Green Lantern Corps #41

Just in case you haven't heard, "Blackest Night" is going on in the DC Universe right about now, and it hits the "Green Lantern Corps" title square in the face. This issue has a little bit of everything a Green Lantern fan might want -- space battles, weird creepy aliens, Kilowog kicking butt, Kyle Rayner showing he's no pushover, Guy Gardner getting mad, heck, this issue even has more Black Lanterns than I felt like counting.

The fact that Tomasi, Gleason, and crew are able to jam so much into an issue of a title that crosses over with the big event book of the year from DC speaks volumes to just how talented this group of comic creators is. Their talents shine through here, with Gleason's artwork delivering creepiness, action, and even gore as prescribed by Tomasi. The root of the Black Lanterns' powers is the emotional spectrum, and Tomasi makes that rather clear here, having the bad guys play upon the fears, hopes, and desires of the good guys. Unlike recent issues of the "Green Lantern" books, this issue focuses quite clearly on the division of good and evil. It's the Green Lanterns versus the Black Lanterns without a bunch of other colors flying through.

This focus makes the story feel more intense than any issue of "GLC" in recent memory, especially as Kilowog, Arisia, Soranik, Kyle, and Guy are all faced with calamities that they realize might be too much for them to handle. There is a moment with Kilowog that caused me to gasp, and I found myself eager for the next issue so I can learn of the resolution. This book, for me, has always been the Green Lantern book, but this issue cements that opinion for me. There is a vast amount of intense action occurring here, but the creative team producing this book step up to the challenge and deliver yet another great read. If the uber-creepy Gleason "Children of the Corps" cover doesn't compel you to take a look inside this book, trust me when I say Gleason's interior artwork is still powered by awesome. I'm glad Gleason has this assignment, as I cannot imagine any other artist delivering a book so completely every month.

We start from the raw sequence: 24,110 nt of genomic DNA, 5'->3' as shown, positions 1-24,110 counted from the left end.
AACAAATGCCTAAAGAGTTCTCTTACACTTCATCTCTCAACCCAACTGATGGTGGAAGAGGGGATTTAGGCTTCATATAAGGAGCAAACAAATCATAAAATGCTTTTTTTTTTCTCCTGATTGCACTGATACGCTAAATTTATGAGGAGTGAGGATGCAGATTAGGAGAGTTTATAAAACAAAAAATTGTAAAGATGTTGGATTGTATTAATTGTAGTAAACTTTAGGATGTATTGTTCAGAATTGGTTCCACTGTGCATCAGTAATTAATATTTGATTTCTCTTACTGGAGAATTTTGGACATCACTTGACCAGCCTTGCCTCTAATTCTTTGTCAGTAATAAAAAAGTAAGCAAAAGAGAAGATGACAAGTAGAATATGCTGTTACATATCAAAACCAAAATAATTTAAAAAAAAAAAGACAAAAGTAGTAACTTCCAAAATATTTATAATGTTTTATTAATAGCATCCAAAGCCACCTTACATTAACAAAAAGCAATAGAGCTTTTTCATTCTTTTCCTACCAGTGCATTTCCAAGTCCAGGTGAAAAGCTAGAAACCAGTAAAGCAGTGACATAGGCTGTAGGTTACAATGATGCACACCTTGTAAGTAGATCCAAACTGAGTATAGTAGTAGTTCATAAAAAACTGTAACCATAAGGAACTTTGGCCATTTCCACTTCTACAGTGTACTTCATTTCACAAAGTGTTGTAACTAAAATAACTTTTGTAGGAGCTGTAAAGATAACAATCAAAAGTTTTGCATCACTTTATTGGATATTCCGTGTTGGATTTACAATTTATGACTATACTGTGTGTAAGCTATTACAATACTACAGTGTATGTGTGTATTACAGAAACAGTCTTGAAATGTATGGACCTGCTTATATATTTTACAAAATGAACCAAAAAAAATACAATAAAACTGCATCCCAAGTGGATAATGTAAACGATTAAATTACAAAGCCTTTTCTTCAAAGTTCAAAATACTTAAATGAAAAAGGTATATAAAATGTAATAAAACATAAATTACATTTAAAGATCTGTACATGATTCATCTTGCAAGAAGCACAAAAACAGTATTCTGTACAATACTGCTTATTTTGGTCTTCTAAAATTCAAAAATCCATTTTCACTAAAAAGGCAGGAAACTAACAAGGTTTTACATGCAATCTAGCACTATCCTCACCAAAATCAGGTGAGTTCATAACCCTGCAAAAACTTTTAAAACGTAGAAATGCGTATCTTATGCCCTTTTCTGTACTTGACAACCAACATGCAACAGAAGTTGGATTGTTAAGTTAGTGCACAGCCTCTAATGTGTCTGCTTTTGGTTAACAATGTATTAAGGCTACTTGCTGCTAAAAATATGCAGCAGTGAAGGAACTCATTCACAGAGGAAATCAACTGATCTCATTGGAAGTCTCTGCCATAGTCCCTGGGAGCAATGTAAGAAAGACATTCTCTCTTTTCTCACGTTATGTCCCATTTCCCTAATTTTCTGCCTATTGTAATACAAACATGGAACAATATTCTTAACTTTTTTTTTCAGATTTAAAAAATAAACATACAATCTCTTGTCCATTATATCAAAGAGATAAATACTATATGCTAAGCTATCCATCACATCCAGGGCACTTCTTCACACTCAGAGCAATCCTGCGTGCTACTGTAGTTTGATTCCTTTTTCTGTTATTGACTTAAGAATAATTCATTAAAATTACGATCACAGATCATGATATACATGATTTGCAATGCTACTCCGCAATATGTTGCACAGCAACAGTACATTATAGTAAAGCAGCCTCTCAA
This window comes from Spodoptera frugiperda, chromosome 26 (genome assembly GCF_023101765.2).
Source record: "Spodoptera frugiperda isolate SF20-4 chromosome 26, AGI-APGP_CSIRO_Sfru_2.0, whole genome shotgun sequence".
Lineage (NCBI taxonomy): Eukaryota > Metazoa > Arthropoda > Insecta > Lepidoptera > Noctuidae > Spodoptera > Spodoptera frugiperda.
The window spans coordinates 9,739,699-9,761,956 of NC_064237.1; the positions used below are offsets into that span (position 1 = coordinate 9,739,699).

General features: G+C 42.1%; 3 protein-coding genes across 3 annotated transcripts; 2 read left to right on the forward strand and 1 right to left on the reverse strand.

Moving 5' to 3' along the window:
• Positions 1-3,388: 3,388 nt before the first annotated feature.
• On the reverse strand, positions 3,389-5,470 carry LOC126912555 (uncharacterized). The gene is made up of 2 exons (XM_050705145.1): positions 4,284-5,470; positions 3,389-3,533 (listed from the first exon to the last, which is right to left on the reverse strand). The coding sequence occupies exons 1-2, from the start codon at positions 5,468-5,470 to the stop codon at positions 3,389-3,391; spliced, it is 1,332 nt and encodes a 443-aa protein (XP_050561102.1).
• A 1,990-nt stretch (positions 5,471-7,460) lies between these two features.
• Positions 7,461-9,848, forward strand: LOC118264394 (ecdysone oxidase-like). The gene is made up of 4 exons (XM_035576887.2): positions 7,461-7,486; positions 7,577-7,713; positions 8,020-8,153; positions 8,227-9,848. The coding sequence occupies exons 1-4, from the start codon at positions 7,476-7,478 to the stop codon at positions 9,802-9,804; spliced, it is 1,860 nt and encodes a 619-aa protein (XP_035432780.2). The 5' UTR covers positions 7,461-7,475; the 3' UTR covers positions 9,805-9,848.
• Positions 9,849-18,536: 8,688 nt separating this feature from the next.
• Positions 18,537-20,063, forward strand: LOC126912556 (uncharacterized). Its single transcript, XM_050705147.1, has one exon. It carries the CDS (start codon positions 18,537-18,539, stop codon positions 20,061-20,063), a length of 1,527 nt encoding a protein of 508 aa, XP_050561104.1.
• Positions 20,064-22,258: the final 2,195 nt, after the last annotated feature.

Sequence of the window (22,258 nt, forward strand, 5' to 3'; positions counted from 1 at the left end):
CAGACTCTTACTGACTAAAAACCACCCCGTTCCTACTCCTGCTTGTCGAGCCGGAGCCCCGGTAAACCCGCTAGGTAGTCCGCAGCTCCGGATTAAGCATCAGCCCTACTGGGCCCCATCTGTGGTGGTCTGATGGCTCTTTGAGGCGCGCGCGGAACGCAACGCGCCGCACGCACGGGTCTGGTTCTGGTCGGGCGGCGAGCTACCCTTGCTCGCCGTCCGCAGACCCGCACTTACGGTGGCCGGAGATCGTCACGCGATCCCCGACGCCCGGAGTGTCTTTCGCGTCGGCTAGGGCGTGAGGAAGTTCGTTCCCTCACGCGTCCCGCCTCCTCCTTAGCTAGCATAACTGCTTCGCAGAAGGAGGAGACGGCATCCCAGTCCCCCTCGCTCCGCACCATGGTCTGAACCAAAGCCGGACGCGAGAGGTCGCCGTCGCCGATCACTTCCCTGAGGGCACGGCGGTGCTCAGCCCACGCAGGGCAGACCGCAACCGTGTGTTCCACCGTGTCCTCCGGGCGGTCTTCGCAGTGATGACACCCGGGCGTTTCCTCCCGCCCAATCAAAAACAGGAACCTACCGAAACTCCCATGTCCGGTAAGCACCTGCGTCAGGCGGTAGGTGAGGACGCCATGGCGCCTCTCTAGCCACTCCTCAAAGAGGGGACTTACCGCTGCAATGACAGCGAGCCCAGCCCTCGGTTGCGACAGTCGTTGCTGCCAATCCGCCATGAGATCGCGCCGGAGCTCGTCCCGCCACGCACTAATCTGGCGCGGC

Astonishingly, this issue doesn't feel like "yet another issue of 'Blackest Night.'" It feels fresh, and organic, despite the decomposing organic nature of many of the stars in this issue. True, this is yet another issue of the story of "Blackest Night," but this one enhances the main thrust happening in the "Blackest Night" title.

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